A £1 million grant has been announced for research to support people affected by the negative impact of gambling

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Gambling has long attracted public attention for its potentially harmful effects such as gambling addiction, financial loss, and social isolation. As such, a £1 million grant has been announced for research to support those affected by harmful gambling. This opens up new perspectives to study the problem and develop interventions to address it. Researchers at the University of Birmingham are already highlighting the importance of greater action to reduce the impact of harmful gambling on public health, and their work could lead to significant changes in the way the problem is approached.

Adoption of the White Paper and Emerging Issues

When the Gambling Act came into force in the UK in 2005, many expected this to lead to a liberalization of the gambling industry, however, concerns about gambling harms have increased significantly in recent years. More and more attention is being paid to the negative consequences of gambling, such as gambling addiction, financial loss and social isolation.

Following the review of the Gambling Act last year, the UK government published a White Paper entitled “High Stakes: Gambling Reform for the Digital Age”, which presented changes planned to update laws and regulations to tackle harmful gambling, especially internet gambling. 

However, Dr. Joht Singh Chandan, clinical associate professor of public health, and Kate Bedford, professor of law and political economy at the University of Birmingham, suggested that the White Paper’s proposals were not sufficient. Their opinion highlights the importance of examining problem gambling in the UK and draws attention to taking proactive action to reduce the impact of harm caused by the gambling industry. 

After receiving over £1.1 million from the National Institute for Health and Care Research (NIHR) to investigate equitable public health approaches to reducing gambling harms, Dr. Chandan, Professor Bedford and their colleagues at the University of Birmingham decided to express their views in a public letter published in The Lancet. The research also involves colleagues from the University of Exeter and Community Connexions, an organization dedicated to advocating for the voice of disadvantaged communities.

Dr. Chandan expressed approval about the publication of the government’s White Paper, drawing attention to the fact that society now views gambling and substance misuse as a public health issue, which is a huge step forward. However, he believes that many of the recommendations presented in the White Paper still do not go deep enough to eliminate gambling-related harms, especially in the era of the proliferation of the virtual gambling industry. For example, experts still do not see casino bonuses as a problem. According to https://twinspinca.com/, many casinos give newcomers no-deposit bonuses that create a false sense of how gambling works.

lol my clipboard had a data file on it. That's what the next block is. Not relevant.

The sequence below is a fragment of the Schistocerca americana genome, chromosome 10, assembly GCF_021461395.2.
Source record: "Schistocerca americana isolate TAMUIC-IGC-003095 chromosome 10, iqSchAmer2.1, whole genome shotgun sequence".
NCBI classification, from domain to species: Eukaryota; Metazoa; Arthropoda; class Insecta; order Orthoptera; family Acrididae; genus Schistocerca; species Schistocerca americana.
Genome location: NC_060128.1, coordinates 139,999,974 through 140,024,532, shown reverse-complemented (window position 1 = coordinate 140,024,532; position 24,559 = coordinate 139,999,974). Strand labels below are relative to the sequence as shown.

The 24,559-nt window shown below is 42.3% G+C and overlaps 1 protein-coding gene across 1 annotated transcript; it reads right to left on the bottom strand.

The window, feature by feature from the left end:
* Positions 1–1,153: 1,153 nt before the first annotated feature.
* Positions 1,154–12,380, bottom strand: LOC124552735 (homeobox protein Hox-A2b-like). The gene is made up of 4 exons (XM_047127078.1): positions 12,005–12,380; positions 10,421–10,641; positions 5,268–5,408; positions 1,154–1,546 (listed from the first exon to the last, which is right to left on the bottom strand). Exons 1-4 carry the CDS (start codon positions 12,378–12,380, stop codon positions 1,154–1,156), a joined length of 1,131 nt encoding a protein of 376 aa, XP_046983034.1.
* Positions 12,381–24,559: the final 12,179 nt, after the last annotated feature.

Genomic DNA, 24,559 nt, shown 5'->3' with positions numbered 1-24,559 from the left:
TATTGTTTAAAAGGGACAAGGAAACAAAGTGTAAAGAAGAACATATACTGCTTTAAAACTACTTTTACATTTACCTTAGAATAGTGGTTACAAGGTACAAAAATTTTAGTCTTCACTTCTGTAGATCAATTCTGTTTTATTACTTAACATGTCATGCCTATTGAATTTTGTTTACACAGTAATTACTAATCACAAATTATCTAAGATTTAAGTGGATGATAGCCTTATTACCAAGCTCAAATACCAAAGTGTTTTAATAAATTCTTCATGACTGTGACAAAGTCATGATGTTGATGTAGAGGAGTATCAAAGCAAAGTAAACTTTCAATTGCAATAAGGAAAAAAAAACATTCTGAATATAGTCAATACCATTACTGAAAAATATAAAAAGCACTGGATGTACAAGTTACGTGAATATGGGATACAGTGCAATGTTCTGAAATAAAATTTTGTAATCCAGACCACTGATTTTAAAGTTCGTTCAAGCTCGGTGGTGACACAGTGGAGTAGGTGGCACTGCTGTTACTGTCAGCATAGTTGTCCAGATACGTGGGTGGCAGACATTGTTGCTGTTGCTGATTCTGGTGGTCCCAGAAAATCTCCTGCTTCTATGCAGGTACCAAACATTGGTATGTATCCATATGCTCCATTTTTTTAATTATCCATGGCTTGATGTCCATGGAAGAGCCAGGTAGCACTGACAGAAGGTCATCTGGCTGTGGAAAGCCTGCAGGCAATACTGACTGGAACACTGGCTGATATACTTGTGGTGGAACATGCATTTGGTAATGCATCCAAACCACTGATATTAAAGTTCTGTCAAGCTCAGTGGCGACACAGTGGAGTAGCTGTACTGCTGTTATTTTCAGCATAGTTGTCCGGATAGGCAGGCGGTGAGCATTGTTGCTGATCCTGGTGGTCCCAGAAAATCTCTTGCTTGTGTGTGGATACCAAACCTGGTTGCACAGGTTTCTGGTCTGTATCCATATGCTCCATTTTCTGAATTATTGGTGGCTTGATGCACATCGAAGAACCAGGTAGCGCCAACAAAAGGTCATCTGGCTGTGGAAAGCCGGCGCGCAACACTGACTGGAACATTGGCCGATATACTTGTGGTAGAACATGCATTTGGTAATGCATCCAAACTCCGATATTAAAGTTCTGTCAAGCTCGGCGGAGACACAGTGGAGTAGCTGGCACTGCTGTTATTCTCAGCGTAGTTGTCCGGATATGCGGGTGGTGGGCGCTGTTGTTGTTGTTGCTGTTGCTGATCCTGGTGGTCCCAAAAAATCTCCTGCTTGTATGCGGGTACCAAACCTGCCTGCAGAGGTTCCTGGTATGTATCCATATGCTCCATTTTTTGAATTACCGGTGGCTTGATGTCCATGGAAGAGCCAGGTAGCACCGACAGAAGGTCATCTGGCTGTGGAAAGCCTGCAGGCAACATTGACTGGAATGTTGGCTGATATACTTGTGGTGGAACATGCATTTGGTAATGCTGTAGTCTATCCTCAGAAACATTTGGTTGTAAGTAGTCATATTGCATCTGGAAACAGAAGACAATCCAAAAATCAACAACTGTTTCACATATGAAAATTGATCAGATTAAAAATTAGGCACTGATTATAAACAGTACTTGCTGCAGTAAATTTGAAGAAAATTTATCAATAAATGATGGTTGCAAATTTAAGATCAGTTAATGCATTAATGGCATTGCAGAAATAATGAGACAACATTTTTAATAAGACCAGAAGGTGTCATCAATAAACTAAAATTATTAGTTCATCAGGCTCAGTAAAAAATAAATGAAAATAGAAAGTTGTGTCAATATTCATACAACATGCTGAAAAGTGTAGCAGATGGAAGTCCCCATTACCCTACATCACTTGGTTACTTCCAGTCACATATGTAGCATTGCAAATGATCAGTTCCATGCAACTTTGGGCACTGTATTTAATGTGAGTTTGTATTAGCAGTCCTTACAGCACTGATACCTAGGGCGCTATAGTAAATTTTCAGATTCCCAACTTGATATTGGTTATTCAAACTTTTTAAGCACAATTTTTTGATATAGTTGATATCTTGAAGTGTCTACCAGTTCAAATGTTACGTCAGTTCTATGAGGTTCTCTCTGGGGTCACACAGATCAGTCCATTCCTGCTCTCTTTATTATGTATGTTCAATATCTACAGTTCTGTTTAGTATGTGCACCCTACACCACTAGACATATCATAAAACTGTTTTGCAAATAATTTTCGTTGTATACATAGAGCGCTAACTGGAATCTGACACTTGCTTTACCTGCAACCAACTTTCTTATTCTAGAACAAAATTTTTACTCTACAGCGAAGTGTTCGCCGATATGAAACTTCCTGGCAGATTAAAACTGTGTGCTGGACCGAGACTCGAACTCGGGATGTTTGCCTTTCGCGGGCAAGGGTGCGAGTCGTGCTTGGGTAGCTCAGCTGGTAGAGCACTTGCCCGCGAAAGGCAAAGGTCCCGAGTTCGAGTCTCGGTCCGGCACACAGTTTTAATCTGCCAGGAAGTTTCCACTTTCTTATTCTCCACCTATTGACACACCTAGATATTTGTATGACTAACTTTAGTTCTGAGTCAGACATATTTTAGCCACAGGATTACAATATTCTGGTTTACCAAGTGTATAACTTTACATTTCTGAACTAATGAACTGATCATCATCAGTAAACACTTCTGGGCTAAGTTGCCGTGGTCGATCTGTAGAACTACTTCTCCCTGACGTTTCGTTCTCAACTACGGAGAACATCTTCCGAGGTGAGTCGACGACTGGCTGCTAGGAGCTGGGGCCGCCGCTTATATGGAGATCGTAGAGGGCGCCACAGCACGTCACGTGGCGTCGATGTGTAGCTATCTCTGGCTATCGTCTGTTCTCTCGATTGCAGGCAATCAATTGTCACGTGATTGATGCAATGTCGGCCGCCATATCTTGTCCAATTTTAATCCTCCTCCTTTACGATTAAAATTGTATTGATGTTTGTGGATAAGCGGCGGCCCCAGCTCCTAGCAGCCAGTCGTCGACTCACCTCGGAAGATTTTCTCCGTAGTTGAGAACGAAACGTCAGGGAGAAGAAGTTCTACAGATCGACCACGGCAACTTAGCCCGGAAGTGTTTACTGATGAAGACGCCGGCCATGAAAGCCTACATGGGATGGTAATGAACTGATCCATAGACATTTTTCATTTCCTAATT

In a letter published in the prestigious medical journal Lancet, Dr. Chandan and Professor Bedford expressed that the proposals in the White Paper on gambling reform do not cover key aspects that public health advocates have demanded. The main concerns relate to not tightening the rules on lootboxes in video games available to children and young people. They also raised concerns about a proposal to liberalize rules for real slot machines in casinos and bingo halls, arguing that such moves are completely contrary to common sense and health requirements.

In addition, the scientists raised concerns about placing too much trust in consumer surveillance technologies to detect gambling harms. They emphasized that relying solely on such technologies may be insufficient and ineffective in addressing gambling-related problems.

The researchers concluded their letter by raising an important question about the fairness of the recommendations in the White Paper. They noted that if the proposals are implemented in full, online gambling operators could access customers’ financial data by running checks through credit agencies, banks and open source data. Such actions raise questions about privacy and trust. This raises questions about how fair the implementation of these proposals will be and how it will affect the protection of users’ rights and interests. 

Article edited and fact checked by our editorial team.


  1. Secretary of State for Culture, Media and Sport. (2023, April 27). High stakes: Gambling reform for the Digital age. GOV.UK.
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